They say two heads are better than one. Well, that is certainly the case in translation, where translators and revisers often pair up to deliver the best possible finished product.

Revision is the process of comparing a translation with the original document to check that it is faithful to the author’s intention and that nothing has been left out. Since even the best translator can make a mistake, a reviser will carefully scour the page for the minutest of oversights. The reviser will also look out for heavy, awkward or unnatural phrasing and polish up the style as needed.

Here are some common translation traps any good reviser will be on the lookout for.


Interference from the other language

Translators sometimes find it hard to remove themselves from the structure and wording of the source text. This is especially true when they are immersed in that language, as English‑to‑French translators are in North America. The result is a text that reads like a translation, as opposed to something a native speaker would write. In French-to-English translation, these kinds of mistakes are called Gallicisms. Loanwords (words borrowed directly from another language, such as café) are easy enough to spot. However, there are other, more insidious Gallicisms that creep their way into the language. The following are just a few examples of this type of interference:

False friends

A semantic loan can become so ingrained in our vocabulary and so seemingly English that it is barely perceptible. When two similar words exist in the languages of Molière and Shakespeare, few people will question their equivalence, even when they mean entirely (or at least somewhat) different things. French and English words that look alike but have different meanings are called false friends.



  • money for monnaie (small change)
  • deception for déception (disappointment)
  • important for important (in the sense of large)
  • entrée (a main course) for entrée (appetizer)
  • passing an exam for passer un examen (writing an exam)
  • library for librairie (bookstore)


Yes, all of these words are in the dictionary, but using these English “equivalents” will alter the meaning of your text, sometimes dramatically.

Calques, or “translationese”

With a calque, it is not the word itself but the actual syntax that is carried over from the source language. Like false friends, calques can make their way into the target language and go under the radar.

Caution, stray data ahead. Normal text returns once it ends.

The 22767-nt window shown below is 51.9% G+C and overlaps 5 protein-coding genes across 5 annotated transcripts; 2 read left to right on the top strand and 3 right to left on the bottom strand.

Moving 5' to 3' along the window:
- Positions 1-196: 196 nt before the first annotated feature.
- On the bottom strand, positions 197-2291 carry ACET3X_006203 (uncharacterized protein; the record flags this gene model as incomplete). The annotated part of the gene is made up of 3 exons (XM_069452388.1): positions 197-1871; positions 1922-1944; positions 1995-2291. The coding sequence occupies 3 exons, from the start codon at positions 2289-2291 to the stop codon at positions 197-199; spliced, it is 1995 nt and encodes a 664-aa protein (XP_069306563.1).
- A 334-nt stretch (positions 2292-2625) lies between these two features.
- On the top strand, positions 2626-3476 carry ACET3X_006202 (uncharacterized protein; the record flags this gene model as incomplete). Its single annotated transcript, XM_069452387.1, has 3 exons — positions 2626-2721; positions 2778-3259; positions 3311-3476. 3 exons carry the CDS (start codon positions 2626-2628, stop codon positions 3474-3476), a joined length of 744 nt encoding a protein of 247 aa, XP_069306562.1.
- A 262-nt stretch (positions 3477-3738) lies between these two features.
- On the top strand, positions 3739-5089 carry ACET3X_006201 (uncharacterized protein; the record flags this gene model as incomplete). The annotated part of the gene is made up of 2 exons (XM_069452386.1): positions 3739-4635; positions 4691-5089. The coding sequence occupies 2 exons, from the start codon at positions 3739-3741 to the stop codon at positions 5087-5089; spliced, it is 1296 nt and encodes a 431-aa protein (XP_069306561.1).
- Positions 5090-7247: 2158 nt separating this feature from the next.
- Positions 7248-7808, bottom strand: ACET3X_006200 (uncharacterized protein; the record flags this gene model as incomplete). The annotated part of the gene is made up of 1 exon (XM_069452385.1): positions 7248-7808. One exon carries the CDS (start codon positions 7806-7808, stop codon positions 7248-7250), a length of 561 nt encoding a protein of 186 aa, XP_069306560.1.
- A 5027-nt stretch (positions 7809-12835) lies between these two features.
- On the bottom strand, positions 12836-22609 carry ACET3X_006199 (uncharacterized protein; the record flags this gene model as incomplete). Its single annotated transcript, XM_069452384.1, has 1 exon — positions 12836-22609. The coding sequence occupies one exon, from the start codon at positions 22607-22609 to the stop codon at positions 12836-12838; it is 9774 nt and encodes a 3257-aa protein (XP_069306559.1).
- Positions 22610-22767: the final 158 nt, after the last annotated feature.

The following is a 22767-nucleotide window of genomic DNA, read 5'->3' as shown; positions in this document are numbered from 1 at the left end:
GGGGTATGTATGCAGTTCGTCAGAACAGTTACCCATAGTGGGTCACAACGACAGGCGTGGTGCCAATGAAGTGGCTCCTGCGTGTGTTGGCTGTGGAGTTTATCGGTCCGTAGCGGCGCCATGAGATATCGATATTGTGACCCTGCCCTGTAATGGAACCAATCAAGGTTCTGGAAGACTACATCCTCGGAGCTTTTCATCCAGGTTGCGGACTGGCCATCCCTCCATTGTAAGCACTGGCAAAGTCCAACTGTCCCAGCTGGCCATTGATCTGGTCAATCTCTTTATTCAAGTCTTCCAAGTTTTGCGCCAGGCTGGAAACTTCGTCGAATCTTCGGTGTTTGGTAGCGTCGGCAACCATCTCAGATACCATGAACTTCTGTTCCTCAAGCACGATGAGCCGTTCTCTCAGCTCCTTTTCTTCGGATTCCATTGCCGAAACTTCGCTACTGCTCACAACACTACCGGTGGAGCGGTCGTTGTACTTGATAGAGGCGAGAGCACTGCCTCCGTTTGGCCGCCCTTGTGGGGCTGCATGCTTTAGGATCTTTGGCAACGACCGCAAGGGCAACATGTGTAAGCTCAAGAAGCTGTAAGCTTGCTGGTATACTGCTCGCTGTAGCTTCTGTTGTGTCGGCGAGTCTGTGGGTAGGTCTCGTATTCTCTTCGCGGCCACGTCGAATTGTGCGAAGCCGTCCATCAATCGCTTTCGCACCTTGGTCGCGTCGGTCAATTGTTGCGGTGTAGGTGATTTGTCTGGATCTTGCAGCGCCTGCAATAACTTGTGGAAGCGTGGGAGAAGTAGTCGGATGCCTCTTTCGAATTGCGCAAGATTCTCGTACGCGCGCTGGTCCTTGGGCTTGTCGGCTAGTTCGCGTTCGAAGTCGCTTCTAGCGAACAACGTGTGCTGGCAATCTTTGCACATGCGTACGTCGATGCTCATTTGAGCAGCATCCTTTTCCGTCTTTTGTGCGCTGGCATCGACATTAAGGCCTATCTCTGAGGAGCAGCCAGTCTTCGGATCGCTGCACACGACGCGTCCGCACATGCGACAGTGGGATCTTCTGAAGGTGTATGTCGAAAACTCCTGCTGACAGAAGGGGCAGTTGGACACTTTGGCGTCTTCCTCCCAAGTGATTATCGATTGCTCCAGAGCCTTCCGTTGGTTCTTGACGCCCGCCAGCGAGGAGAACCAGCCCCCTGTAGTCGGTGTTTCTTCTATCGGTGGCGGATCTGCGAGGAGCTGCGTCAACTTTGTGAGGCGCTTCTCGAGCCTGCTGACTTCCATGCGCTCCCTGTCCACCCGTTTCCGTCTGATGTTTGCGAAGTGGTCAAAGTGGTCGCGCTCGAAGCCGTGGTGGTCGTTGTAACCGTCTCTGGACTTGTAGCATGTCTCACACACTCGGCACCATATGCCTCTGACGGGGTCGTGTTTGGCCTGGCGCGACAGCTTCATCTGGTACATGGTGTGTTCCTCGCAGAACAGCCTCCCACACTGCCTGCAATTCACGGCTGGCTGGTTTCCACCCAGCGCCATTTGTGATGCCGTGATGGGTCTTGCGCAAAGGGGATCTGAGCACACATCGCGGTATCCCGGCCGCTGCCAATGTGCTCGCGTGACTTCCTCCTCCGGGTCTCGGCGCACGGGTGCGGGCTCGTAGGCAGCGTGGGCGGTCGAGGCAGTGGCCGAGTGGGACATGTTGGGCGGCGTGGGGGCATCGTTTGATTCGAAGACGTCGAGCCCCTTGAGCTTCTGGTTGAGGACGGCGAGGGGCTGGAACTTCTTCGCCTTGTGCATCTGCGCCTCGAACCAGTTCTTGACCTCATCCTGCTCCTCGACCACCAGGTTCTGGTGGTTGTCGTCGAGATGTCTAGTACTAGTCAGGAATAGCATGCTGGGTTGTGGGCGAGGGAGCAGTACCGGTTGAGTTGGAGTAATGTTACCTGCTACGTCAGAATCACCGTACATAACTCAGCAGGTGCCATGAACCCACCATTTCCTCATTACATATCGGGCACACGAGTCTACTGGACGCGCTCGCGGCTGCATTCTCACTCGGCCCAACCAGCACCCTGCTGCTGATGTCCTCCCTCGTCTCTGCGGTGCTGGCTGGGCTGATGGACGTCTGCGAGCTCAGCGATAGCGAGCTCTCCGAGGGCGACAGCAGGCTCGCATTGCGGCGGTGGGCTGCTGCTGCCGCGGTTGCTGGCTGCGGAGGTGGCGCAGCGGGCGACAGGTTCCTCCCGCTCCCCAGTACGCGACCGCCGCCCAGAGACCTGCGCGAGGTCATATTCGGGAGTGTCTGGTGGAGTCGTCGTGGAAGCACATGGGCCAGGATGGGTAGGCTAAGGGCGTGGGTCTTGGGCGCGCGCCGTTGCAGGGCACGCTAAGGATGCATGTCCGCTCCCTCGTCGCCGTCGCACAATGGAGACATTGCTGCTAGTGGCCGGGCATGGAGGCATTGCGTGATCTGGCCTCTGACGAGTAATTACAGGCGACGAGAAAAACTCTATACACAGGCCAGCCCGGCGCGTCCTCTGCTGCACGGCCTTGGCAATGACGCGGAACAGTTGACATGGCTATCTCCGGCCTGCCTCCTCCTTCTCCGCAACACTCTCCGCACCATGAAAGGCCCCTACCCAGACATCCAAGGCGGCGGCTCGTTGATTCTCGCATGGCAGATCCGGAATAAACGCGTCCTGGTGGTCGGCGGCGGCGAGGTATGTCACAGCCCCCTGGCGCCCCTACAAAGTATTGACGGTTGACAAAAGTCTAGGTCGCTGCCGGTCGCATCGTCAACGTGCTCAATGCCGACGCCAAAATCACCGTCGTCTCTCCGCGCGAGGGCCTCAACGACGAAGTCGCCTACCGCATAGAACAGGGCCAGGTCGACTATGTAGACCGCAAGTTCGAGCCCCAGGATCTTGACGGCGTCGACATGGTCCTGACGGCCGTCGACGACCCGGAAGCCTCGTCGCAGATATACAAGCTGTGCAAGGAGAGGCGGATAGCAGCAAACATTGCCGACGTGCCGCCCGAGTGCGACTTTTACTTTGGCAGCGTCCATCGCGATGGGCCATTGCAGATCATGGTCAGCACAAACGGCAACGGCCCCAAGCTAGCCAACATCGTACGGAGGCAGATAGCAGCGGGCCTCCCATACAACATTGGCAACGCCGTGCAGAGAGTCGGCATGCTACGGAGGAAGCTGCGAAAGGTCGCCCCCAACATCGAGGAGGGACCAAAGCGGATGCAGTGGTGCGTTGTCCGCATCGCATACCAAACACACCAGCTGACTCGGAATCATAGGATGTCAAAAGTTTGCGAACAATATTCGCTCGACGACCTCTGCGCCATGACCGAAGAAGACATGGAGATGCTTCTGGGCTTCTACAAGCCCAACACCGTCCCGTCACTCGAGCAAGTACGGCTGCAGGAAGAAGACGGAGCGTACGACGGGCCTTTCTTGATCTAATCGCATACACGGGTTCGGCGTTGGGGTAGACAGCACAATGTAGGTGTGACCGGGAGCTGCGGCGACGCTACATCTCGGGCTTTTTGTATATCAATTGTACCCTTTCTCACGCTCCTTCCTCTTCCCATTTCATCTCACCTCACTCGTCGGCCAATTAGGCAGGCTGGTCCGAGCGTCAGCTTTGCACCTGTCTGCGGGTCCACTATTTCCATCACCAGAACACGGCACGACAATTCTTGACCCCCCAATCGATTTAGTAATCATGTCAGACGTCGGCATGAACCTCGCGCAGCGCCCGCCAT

There are more obvious ones:

  • Shut the light for fermer la lumière (turn off the light)
  • Take an appointment for prendre un rendez-vous (make an appointment)
  • You miss me for tu me manques (I miss you)

And then there are sneakier ones:

  • Marketing phrases like Vous avez envie de changer de fournisseur? rendered as You want a new service provider? rather than something along the lines of Need a new service provider? or Looking to switch providers?
  • The use of we rather than you when the French uses on generally (e.g. We are supposed to wear helmets when riding a bicycle, instead of You are supposed to…).


Improper use and overuse

Another kind of mistake occurs when a word is used incorrectly or far more often than it should be. Translators and revisers have to check themselves to insure—er, ensure—that they aren’t committing these fatal errors!


  • All the sudden for all of a sudden (particularly common in U.S. English)
  • Literally used for emphasis rather than to mean something exactly as described, as in My head literally exploded when I heard that!
  • Sneak peak for sneak peek


Translation errors

Above all else, translation is about conveying meaning. Whatever words are chosen, or whatever style is used, the meaning of the original message has to be conveyed as faithfully as possible. Translation errors can be broken down into several sub-categories: misinterpretations, mistranslations, meaning shifts, and nonsense translations.

The hardest to spot are probably meaning shifts. Unlike the other types of errors, shifts in meaning can be ever-so-subtle. If a translator does not catch on to a particular connotation of a certain word or phrase, the translation may still read well even though the meaning has completely changed. Having a solid grasp of the source language will help, but to steer clear of these mistakes you have to be extremely discerning and know when to question your own understanding.


Revision is the ultimate exercise in meticulousness. In addition to calques, improper usage and translation errors, there are countless other details that call for a reviser’s attention: typographical conventions and rules of grammar, proper spelling, formatting, linguistic idiosyncrasies and client preferences, to name just a few. All the more reason to work with professional translators and revisers!